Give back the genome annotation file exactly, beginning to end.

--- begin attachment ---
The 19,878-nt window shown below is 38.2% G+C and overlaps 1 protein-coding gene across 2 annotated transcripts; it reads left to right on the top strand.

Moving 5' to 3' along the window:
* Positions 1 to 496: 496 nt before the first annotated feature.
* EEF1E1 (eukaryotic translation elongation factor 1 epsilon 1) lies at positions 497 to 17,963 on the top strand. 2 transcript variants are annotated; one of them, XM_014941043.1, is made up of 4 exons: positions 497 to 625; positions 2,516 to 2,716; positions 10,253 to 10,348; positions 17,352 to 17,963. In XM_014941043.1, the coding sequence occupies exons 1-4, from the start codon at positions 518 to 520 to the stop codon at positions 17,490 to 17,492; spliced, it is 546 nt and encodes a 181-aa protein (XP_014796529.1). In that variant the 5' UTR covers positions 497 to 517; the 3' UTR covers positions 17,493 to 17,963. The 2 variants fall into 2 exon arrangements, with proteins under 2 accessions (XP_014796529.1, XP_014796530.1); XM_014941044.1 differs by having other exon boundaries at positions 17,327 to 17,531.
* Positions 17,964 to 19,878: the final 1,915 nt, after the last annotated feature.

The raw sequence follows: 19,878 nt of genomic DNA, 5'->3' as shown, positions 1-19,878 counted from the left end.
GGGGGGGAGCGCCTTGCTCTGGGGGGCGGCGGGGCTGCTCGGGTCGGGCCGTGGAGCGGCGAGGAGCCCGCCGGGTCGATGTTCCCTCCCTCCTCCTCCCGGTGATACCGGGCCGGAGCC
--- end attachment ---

The 19,878-nt window shown below is 38.2% G+C and overlaps 1 protein-coding gene across 2 annotated transcripts; it reads left to right on the top strand.

Moving 5' to 3' along the window:
* Positions 1 to 496: 496 nt before the first annotated feature.
* EEF1E1 (eukaryotic translation elongation factor 1 epsilon 1) lies at positions 497 to 17,963 on the top strand. 2 transcript variants are annotated; one of them, XM_014941043.1, is made up of 4 exons: positions 497 to 625; positions 2,516 to 2,716; positions 10,253 to 10,348; positions 17,352 to 17,963. In XM_014941043.1, the coding sequence occupies exons 1-4, from the start codon at positions 518 to 520 to the stop codon at positions 17,490 to 17,492; spliced, it is 546 nt and encodes a 181-aa protein (XP_014796529.1). In that variant the 5' UTR covers positions 497 to 517; the 3' UTR covers positions 17,493 to 17,963. The 2 variants fall into 2 exon arrangements, with proteins under 2 accessions (XP_014796529.1, XP_014796530.1); XM_014941044.1 differs by having other exon boundaries at positions 17,327 to 17,531.
* Positions 17,964 to 19,878: the final 1,915 nt, after the last annotated feature.

The raw sequence follows: 19,878 nt of genomic DNA, 5'->3' as shown, positions 1-19,878 counted from the left end.
GGGGGGGAGCGCCTTGCTCTGGGGGGCGGCGGGGCTGCTCGGGTCGGGCCGTGGAGCGGCGAGGAGCCCGCCGGGTCGATGTTCCCTCCCTCCTCCTCCCGGTGATACCGGGCCGGAGCC